The page is blank. I start to fill it, letting my pen drift over white space, needing to cover it.
The drunk man on the bus is staring at me. He burps and peers closer; I avoid his gaze. He gets off at the next stop and I am relieved. It's quiet now, we've passed restaurants and bars, and the revellers have left. These people are going home.
The bus stops and I still have a while to travel. My feet are cold. I am tired but alert. I want to slip into warm slippers and a dressing gown, cradle a steaming mug of something comforting. Spicy and sweet. I want to curl up with a book in a room that dances in the lively flames of a fireplace.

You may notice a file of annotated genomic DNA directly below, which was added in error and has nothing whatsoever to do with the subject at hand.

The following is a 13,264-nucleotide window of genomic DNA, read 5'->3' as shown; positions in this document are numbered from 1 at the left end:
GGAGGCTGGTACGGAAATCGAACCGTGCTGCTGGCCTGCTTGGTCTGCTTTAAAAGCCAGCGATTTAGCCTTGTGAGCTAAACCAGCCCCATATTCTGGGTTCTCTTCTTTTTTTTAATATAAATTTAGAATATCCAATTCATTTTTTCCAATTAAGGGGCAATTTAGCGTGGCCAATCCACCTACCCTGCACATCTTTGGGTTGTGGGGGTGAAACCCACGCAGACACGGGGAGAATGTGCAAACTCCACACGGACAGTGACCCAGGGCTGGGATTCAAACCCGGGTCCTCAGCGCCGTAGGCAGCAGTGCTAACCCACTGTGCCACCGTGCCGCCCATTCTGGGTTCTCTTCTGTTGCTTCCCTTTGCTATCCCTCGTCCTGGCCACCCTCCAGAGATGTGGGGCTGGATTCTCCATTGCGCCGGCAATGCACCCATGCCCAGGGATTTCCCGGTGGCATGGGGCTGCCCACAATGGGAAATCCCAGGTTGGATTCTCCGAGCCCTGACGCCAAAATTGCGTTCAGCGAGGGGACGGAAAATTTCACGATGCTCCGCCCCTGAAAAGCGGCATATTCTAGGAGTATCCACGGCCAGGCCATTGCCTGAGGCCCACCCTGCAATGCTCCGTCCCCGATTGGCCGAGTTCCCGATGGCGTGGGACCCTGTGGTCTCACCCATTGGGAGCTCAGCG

Instead, I look around and see I am one of three on a cold and lonely bus. The traffic lights are tediously long. My toes are icicles now, and my shoulder is sore. There are things wafting around my mind that I must remember. I should write them down but I don't. I can't or won't.
The bus driver gets back on the bus. He left to buy a coffee, I hadn't even noticed. It wasn't the traffic light that had been taking so long, it was him.
Now I am weary. My writing is strange and unfamiliar, if I think hard, I do recognise the untidy scrawl - but is it mine?
Empty pages give way to spidery black ones.